Soon after, Durrer and a fellow detective flew to the Sunshine State and brought him back to Charlottesville to face charges.
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“It was a big deal,” says UVA librarian Edward Gaynor. “All over the special collections world, if you say ‘Gilbert Bland,’ everybody knows who he was.”
When the thefts occurred, Gaynor was working in the catalog department at Alderman, but he was transferred to Special Collections in January 1996, one of three librarians given a special task: Identify the owners of maps recovered by the FBI.
According to Harvey’s book and numerous newspaper accounts, Bland and his wife had opened a shop called Antique Maps & Collectibles Ltd., in Florida in early 1994. Soon after Durrer tracked Bland down, the shop abruptly closed and its inventory vanished.
Virginia wanted three charges brought against Bland, but as part of a plea agreement, he told investigators where to find the missing maps in exchange for two counts being dropped.
About 150 maps were recovered from a storage locker in Florida, and 100 more from Bland’s clients. The maps were brought to UVA for identification.
“It was a real learning experience, for all the wrong reasons,” Gaynor recalls. “Some of them came in on a board, shrink-wrapped, with a price sticker on it. That was a little upsetting. That made it very real.”
Court documents filed on March 28, 1996, in U.S. District Court for the Western District of Virginia list seven maps stolen from Alderman Library. Six of them—Les Isles Du Japon (1700), A Map of New France (1711-1717), A New Map of North America (1711-1717), A Map of Mexico or New Spain (1711-1717), A Map of America (1711-1717), and Mappe-Monde ou Carte Generale Du Globe Terrestre (1700)—were valued together at $14,150. A seventh item, Plan of the City of Washington (1792), was valued at a staggering $26,000 on its own.
In all, Harvey estimated in his book, the 250 maps recovered by the FBI had a market value of about $500,000.
UVA librarian Ervin Jordan recalls seeing Bland seated at a table in the Special Collections reading room during his December 1995 visit to Alderman. The man had one hand inside his shirt.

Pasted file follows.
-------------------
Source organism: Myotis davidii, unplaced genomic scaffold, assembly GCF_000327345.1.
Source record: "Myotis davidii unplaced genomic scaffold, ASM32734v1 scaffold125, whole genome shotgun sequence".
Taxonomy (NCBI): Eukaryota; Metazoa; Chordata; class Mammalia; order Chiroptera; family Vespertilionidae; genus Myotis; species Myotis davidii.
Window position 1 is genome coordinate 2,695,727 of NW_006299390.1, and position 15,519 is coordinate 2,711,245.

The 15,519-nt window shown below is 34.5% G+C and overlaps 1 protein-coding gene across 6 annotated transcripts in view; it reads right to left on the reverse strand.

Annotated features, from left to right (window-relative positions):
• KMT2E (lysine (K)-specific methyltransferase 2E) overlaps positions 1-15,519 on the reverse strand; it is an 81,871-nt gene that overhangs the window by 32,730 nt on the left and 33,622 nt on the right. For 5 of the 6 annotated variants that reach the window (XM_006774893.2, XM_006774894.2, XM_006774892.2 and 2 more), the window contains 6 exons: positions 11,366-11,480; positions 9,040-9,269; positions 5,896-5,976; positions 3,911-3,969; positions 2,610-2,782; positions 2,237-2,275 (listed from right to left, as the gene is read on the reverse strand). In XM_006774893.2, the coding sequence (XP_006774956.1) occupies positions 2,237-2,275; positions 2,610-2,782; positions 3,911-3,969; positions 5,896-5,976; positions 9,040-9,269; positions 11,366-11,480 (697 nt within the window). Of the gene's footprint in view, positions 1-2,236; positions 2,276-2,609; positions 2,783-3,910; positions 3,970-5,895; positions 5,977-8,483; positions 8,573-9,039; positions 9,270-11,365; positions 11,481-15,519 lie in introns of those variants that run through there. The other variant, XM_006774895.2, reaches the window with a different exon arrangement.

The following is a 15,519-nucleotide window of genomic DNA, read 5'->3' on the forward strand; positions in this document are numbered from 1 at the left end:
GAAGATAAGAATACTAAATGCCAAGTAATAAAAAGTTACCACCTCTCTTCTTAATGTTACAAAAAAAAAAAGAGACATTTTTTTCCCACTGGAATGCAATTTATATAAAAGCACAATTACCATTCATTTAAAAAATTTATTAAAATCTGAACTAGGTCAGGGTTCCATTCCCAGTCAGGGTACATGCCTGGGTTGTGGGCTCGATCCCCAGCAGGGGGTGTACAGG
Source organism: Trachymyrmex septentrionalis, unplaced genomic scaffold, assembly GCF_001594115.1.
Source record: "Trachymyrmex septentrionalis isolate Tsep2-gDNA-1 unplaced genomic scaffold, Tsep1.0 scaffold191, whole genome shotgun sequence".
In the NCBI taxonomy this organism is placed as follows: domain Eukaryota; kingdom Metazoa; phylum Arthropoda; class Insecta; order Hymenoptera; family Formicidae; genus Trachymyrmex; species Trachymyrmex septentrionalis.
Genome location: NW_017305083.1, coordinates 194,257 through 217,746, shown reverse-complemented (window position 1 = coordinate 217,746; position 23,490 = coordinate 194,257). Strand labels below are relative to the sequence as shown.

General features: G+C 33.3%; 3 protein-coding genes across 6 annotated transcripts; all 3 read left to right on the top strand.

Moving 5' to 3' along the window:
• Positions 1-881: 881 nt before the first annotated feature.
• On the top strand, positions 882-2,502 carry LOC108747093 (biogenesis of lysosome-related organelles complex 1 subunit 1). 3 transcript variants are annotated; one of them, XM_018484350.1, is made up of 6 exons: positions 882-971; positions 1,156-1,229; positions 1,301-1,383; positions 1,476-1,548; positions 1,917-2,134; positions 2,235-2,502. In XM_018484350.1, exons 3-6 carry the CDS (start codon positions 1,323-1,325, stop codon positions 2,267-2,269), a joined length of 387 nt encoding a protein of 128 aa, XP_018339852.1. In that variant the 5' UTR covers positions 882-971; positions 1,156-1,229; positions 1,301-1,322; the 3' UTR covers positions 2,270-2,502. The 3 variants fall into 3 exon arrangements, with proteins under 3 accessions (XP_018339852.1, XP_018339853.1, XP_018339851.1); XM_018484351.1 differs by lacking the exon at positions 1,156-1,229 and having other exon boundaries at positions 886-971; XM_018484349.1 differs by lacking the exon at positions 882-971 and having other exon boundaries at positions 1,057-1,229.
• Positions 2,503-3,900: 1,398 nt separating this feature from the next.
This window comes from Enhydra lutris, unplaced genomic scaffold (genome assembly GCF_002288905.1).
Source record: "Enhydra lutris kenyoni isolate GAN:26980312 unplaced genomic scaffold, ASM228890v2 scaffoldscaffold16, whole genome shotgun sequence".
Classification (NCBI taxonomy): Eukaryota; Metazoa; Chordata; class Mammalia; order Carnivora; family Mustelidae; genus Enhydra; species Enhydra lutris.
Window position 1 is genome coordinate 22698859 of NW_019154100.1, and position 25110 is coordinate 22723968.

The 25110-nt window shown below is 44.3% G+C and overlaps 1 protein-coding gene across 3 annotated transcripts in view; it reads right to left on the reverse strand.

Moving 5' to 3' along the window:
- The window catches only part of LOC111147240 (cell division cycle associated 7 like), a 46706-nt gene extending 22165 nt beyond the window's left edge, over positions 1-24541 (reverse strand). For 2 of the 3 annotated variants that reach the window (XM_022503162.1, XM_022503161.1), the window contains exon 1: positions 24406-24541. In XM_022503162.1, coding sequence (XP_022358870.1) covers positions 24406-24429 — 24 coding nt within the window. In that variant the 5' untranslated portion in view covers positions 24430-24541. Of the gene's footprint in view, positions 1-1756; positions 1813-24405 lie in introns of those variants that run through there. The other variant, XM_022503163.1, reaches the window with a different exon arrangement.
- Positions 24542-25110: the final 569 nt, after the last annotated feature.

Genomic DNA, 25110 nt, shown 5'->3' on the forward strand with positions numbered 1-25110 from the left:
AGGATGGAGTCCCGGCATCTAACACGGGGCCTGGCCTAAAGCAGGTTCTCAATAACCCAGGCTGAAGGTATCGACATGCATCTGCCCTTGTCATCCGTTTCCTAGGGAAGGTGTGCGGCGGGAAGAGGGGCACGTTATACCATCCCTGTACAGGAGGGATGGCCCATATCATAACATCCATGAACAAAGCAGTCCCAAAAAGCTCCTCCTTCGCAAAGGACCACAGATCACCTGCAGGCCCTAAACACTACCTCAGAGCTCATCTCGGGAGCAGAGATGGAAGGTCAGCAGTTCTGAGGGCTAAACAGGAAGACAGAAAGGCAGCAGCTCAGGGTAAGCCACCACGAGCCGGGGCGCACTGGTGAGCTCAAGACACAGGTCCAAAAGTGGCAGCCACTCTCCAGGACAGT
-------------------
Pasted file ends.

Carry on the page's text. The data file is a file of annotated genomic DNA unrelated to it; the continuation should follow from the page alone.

“When I looked at him, he jumped,” Jordan recalls. “I thought I’d caught him scratching himself. He looked a little sheepish. I really didn’t think anything nefarious was going on.”
Investigators later said Bland stored stolen maps inside his shirt after cutting them from books. Jordan had come close to catching the thief in the act.
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The federal case against Bland ended with a plea agreement. Harvey wrote that during his sentencing hearing in Charlottesville, Bland apologized for the thefts, saying: “I’m truly sorry for what I’ve done. ... It will never happen again.”
North Carolina and Delaware pursued state actions against Bland. Between the three, he served fewer than 17 months in prison, Harvey wrote. Bland was also ordered to pay $70,000 total in restitution to UVA and Duke, and $9,000 to Delaware.
Since then, Bland seems to have faded from public view. Attempts to locate him were unsuccessful.
Of the 19 institutions from which maps were suspected stolen, only four pressed charges, Harvey wrote.
“In theory, they all could have prosecuted,” he says now. “But some of them didn’t want the publicity.” Libraries worry that news about thefts could cause donors to reconsider where they leave their collections, he explains.